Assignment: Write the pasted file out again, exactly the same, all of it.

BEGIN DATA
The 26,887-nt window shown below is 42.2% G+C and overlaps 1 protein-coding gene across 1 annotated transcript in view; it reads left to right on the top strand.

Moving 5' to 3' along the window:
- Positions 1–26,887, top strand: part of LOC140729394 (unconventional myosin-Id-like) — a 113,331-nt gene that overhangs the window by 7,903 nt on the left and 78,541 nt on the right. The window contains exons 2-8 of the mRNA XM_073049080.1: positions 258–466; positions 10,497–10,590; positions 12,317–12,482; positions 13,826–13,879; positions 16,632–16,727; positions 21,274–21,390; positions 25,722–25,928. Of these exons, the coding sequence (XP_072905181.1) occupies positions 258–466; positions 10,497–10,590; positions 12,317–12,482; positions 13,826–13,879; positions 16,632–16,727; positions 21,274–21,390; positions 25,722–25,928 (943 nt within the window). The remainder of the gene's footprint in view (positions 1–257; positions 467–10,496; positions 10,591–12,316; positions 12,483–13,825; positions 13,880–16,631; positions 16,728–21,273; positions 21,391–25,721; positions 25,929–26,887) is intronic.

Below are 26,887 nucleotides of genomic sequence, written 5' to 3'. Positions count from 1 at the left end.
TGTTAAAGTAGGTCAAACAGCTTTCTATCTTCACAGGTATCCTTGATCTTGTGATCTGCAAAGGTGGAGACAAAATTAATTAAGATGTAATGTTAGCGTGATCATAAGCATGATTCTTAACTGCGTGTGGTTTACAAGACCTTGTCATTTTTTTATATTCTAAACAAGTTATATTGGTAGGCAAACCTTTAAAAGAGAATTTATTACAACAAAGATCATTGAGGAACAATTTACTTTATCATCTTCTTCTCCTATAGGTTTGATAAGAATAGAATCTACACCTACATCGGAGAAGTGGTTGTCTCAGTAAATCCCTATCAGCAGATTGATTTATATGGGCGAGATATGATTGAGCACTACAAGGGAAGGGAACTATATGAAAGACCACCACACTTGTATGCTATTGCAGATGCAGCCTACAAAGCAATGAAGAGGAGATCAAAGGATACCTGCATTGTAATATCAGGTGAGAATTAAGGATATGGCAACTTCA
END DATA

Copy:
The 26,887-nt window shown below is 42.2% G+C and overlaps 1 protein-coding gene across 1 annotated transcript in view; it reads left to right on the top strand.

Moving 5' to 3' along the window:
- Positions 1–26,887, top strand: part of LOC140729394 (unconventional myosin-Id-like) — a 113,331-nt gene that overhangs the window by 7,903 nt on the left and 78,541 nt on the right. The window contains exons 2-8 of the mRNA XM_073049080.1: positions 258–466; positions 10,497–10,590; positions 12,317–12,482; positions 13,826–13,879; positions 16,632–16,727; positions 21,274–21,390; positions 25,722–25,928. Of these exons, the coding sequence (XP_072905181.1) occupies positions 258–466; positions 10,497–10,590; positions 12,317–12,482; positions 13,826–13,879; positions 16,632–16,727; positions 21,274–21,390; positions 25,722–25,928 (943 nt within the window). The remainder of the gene's footprint in view (positions 1–257; positions 467–10,496; positions 10,591–12,316; positions 12,483–13,825; positions 13,880–16,631; positions 16,728–21,273; positions 21,391–25,721; positions 25,929–26,887) is intronic.

Below are 26,887 nucleotides of genomic sequence, written 5' to 3'. Positions count from 1 at the left end.
TGTTAAAGTAGGTCAAACAGCTTTCTATCTTCACAGGTATCCTTGATCTTGTGATCTGCAAAGGTGGAGACAAAATTAATTAAGATGTAATGTTAGCGTGATCATAAGCATGATTCTTAACTGCGTGTGGTTTACAAGACCTTGTCATTTTTTTATATTCTAAACAAGTTATATTGGTAGGCAAACCTTTAAAAGAGAATTTATTACAACAAAGATCATTGAGGAACAATTTACTTTATCATCTTCTTCTCCTATAGGTTTGATAAGAATAGAATCTACACCTACATCGGAGAAGTGGTTGTCTCAGTAAATCCCTATCAGCAGATTGATTTATATGGGCGAGATATGATTGAGCACTACAAGGGAAGGGAACTATATGAAAGACCACCACACTTGTATGCTATTGCAGATGCAGCCTACAAAGCAATGAAGAGGAGATCAAAGGATACCTGCATTGTAATATCAGGTGAGAATTAAGGATATGGCAACTTCA